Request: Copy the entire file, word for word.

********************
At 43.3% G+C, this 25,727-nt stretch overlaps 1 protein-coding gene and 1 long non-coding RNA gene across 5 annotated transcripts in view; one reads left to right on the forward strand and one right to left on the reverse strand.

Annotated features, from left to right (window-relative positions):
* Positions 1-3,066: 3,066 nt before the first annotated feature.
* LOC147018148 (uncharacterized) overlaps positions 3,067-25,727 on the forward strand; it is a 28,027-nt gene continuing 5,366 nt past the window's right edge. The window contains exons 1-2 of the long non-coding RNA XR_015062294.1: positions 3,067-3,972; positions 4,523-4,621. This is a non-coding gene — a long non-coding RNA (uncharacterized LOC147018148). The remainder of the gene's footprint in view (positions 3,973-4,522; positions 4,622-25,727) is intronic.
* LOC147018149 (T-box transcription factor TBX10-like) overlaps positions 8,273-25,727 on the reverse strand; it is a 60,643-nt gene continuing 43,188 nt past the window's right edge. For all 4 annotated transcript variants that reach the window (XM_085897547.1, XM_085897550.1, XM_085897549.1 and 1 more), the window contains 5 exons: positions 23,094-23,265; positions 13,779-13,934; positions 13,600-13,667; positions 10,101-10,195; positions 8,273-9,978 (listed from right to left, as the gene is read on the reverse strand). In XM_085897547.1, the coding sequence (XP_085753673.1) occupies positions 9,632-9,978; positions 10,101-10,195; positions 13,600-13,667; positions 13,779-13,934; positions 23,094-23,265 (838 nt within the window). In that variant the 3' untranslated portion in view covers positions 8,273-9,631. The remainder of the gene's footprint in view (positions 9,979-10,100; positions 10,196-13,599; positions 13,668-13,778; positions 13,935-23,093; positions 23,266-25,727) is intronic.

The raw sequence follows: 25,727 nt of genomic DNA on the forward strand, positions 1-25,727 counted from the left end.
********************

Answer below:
At 43.3% G+C, this 25,727-nt stretch overlaps 1 protein-coding gene and 1 long non-coding RNA gene across 5 annotated transcripts in view; one reads left to right on the forward strand and one right to left on the reverse strand.

Annotated features, from left to right (window-relative positions):
* Positions 1-3,066: 3,066 nt before the first annotated feature.
* LOC147018148 (uncharacterized) overlaps positions 3,067-25,727 on the forward strand; it is a 28,027-nt gene continuing 5,366 nt past the window's right edge. The window contains exons 1-2 of the long non-coding RNA XR_015062294.1: positions 3,067-3,972; positions 4,523-4,621. This is a non-coding gene — a long non-coding RNA (uncharacterized LOC147018148). The remainder of the gene's footprint in view (positions 3,973-4,522; positions 4,622-25,727) is intronic.
* LOC147018149 (T-box transcription factor TBX10-like) overlaps positions 8,273-25,727 on the reverse strand; it is a 60,643-nt gene continuing 43,188 nt past the window's right edge. For all 4 annotated transcript variants that reach the window (XM_085897547.1, XM_085897550.1, XM_085897549.1 and 1 more), the window contains 5 exons: positions 23,094-23,265; positions 13,779-13,934; positions 13,600-13,667; positions 10,101-10,195; positions 8,273-9,978 (listed from right to left, as the gene is read on the reverse strand). In XM_085897547.1, the coding sequence (XP_085753673.1) occupies positions 9,632-9,978; positions 10,101-10,195; positions 13,600-13,667; positions 13,779-13,934; positions 23,094-23,265 (838 nt within the window). In that variant the 3' untranslated portion in view covers positions 8,273-9,631. The remainder of the gene's footprint in view (positions 9,979-10,100; positions 10,196-13,599; positions 13,668-13,778; positions 13,935-23,093; positions 23,266-25,727) is intronic.

The raw sequence follows: 25,727 nt of genomic DNA on the forward strand, positions 1-25,727 counted from the left end.